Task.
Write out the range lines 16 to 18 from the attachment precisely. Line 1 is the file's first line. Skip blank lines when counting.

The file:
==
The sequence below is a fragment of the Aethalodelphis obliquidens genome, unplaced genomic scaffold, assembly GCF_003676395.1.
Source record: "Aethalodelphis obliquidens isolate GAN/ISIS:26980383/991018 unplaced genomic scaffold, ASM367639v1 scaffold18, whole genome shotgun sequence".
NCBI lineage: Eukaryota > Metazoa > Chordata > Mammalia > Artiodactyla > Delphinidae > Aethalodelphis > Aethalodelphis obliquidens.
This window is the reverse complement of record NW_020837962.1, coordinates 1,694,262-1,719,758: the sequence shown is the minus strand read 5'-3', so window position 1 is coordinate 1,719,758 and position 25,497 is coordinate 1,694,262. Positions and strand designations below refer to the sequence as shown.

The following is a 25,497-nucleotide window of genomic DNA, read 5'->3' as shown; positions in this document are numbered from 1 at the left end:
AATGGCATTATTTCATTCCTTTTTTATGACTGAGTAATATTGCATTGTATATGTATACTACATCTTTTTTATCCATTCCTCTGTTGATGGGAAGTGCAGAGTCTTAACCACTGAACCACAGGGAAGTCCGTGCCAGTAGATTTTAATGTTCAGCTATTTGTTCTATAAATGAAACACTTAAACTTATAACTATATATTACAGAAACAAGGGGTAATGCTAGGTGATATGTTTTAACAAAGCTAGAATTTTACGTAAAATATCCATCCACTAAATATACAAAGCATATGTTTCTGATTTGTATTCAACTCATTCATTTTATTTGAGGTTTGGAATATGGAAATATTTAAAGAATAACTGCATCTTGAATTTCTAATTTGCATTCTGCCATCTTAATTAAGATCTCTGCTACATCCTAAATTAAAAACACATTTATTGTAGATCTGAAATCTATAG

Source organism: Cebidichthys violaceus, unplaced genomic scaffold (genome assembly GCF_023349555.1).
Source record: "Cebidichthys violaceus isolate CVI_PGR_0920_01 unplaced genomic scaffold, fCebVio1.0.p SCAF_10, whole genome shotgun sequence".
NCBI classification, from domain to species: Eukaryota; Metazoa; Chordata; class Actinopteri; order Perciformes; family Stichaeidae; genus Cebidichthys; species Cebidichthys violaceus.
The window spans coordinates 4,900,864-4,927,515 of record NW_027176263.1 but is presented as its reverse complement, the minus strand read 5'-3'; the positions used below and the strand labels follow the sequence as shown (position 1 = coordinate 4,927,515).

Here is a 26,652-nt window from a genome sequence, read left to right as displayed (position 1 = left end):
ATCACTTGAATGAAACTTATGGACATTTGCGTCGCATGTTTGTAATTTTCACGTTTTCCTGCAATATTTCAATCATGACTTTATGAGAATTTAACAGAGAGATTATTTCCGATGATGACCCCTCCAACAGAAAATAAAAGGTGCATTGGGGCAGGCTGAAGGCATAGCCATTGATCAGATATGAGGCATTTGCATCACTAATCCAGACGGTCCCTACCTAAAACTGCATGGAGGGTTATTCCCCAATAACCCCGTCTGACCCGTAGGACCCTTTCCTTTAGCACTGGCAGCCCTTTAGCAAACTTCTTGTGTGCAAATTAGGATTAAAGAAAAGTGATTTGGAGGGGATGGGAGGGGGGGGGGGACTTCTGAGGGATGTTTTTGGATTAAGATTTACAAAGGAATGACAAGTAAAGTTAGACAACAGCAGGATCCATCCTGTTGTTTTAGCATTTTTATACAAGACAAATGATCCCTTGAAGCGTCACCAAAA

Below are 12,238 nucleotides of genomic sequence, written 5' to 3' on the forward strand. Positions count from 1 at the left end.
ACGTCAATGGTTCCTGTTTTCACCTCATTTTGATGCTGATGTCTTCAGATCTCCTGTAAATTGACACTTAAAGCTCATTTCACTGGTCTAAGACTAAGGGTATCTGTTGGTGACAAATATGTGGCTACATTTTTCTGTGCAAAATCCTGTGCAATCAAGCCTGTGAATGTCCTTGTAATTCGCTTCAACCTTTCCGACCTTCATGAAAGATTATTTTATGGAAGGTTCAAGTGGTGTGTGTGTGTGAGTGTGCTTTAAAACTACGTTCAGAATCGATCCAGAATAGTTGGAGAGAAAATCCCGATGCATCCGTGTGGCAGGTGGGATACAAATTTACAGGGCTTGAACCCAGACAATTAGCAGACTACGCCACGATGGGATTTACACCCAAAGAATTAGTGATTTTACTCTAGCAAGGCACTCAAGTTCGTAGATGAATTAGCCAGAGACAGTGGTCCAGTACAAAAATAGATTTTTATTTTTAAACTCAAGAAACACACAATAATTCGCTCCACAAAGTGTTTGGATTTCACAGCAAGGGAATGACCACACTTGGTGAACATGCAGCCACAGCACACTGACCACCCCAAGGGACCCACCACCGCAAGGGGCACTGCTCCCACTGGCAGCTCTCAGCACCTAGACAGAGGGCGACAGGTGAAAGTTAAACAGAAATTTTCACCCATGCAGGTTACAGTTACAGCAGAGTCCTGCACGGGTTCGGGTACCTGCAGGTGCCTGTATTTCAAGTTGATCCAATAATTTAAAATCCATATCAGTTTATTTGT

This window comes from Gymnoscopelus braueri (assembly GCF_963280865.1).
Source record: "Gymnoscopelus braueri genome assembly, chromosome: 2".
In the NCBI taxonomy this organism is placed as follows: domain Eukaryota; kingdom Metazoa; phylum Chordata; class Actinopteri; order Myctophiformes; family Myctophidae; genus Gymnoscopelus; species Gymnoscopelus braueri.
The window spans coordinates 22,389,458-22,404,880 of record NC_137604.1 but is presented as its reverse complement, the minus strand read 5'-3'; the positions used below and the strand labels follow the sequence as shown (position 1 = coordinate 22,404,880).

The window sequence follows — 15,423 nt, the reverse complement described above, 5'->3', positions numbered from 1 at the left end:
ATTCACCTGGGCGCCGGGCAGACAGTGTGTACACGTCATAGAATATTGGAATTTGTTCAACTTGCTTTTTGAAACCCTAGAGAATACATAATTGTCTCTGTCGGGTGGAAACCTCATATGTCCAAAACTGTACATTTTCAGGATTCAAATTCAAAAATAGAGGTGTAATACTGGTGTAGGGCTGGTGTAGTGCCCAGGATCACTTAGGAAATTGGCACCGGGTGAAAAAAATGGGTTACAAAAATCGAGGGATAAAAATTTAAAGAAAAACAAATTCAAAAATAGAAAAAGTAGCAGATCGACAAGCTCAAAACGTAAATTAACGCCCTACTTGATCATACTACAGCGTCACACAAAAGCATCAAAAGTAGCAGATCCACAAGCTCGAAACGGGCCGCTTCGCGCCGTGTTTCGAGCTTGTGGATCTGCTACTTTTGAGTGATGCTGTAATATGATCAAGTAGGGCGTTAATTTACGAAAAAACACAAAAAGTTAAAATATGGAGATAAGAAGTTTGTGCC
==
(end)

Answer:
Source record: "Gymnoscopelus braueri genome assembly, chromosome: 2".
In the NCBI taxonomy this organism is placed as follows: domain Eukaryota; kingdom Metazoa; phylum Chordata; class Actinopteri; order Myctophiformes; family Myctophidae; genus Gymnoscopelus; species Gymnoscopelus braueri.
The window spans coordinates 22,389,458-22,404,880 of record NC_137604.1 but is presented as its reverse complement, the minus strand read 5'-3'; the positions used below and the strand labels follow the sequence as shown (position 1 = coordinate 22,404,880).